Planetarium 60 Planetarium 60

Slider Title: 
Go Back in Time

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Learn how our Planetarium came to be and how it became a hub of educational and technological innovation.

  • THE 1940s
  • November 18, 1948

    A Traveling Planetarium with an 18-foot dome is constructed, featuring a Spitz Star Projector. It seats 50 to 60 people, weighs 500 lbs., and fits into a truck to drive from the Museum to various sites around New England. 148 shows are presented through May 1949 for more than 6,000 visitors.

  • THE 1950s
  • 1950

    The Charles Hayden Foundation, already a sponsor of the Museum’s courses and summer programs, gives $250,000 toward the creation of the new Planetarium. The Hayden Foundation continues to provide vital assistance in funding the Planetarium through every decade of its history.

  • February 9, 1950

    When Science Park has a space ready, the Traveling Planetarium is installed as “the Little Planetarium” with a new Peerless Projector. 609 shows are presented through February 1951 for almost 30,000 attendees.

  • March 11, 1951

    The Little Planetarium is installed in the newly-constructed East Building, where it draws 113,000 visitors through June 1953. On June 26, the Little Planetarium is closed and subsequently sold to Natick High School (which keeps it in use until 2016).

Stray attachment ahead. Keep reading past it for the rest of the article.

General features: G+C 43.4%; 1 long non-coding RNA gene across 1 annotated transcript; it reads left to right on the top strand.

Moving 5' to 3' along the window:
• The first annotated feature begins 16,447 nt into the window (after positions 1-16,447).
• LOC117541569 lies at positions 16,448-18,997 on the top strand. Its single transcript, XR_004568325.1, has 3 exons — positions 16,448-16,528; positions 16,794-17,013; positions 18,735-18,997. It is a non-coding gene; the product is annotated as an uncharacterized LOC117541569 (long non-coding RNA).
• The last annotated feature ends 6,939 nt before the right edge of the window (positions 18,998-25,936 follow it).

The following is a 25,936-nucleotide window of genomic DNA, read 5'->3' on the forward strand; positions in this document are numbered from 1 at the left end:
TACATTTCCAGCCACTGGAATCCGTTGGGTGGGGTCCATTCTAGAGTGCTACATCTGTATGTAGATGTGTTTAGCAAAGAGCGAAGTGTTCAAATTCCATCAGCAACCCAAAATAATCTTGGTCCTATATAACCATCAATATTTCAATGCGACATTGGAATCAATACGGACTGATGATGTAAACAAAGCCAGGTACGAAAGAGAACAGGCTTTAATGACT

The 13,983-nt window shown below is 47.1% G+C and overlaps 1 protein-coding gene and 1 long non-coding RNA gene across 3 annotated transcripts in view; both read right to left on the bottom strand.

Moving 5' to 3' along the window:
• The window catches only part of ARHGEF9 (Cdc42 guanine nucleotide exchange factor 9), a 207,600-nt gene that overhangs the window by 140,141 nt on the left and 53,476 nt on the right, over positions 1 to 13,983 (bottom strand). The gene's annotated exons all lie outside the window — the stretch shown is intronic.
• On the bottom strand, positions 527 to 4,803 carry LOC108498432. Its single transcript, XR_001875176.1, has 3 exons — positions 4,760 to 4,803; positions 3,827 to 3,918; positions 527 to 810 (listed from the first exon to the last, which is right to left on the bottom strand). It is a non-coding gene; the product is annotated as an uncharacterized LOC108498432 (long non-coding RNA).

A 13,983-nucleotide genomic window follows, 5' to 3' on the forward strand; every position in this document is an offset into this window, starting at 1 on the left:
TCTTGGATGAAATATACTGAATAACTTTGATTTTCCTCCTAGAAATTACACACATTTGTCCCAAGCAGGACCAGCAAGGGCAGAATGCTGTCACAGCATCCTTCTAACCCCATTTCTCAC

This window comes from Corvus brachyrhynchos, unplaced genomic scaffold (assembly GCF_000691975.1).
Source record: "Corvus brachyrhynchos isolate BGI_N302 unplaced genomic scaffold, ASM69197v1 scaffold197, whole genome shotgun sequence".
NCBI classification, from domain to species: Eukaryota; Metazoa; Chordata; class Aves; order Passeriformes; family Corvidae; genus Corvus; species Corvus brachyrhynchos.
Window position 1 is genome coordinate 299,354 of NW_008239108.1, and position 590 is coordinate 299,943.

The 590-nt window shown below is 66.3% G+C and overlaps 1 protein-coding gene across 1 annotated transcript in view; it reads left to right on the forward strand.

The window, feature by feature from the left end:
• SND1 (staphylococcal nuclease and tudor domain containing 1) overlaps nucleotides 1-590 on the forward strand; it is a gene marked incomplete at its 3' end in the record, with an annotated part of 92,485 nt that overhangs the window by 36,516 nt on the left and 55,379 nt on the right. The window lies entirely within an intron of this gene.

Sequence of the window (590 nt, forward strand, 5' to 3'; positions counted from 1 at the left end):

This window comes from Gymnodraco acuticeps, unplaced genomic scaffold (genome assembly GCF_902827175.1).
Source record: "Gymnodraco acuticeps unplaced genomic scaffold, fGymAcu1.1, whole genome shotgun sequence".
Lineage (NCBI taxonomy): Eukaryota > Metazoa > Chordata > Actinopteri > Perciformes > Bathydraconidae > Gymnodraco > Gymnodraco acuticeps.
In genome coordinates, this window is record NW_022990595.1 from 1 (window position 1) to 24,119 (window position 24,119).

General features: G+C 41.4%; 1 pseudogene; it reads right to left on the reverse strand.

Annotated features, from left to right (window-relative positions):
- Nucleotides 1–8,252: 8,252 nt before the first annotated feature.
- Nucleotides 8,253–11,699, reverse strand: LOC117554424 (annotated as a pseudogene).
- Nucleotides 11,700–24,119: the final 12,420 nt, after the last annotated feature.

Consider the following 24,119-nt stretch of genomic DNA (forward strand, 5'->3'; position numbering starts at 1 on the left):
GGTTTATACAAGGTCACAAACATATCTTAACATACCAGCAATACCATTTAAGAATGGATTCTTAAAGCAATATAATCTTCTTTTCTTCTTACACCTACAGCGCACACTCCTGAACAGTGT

• March 1952

    Construction on the new Planetarium building begins.

    Construction begins on the Charles Hayden Planetarium.
  • 1952

    To match contributions from the Hayden Foundation, the Museum begins “The Sky’s for Sale” fundraising campaign, offering stars, planets, and other celestial properties for sale to patrons. Prices range from $1 for a single star to $2,500 for the “Big Dipper” to $10,000 for the Sun

  • March 1955

    To raise funds for construction of the new Planetarium, naming rights to seats are sold for $100 per chair.

  • October 20, 1958

    Opening day of the new Charles Hayden Planetarium with its 60-foot dome. From opening day through the following May, more than 100,000 visitors attend shows. The new Planetarium has 314 seats and features a custom Korkosz projector built by local engineers John and Frank Korkosz.

    Construction begins on the Charles Hayden Planetarium.
  • 1959

    Early shows include Target: Moon (January – May) and Vacation Skies Around the World (July –September).

  • THE 1960s
  • February 1960

    One-day attendance record in the Planetarium of 1,430 people.

    Front of the Man on the Moon postcard.

    Back of the Man on the Moon postcard.
  • 1961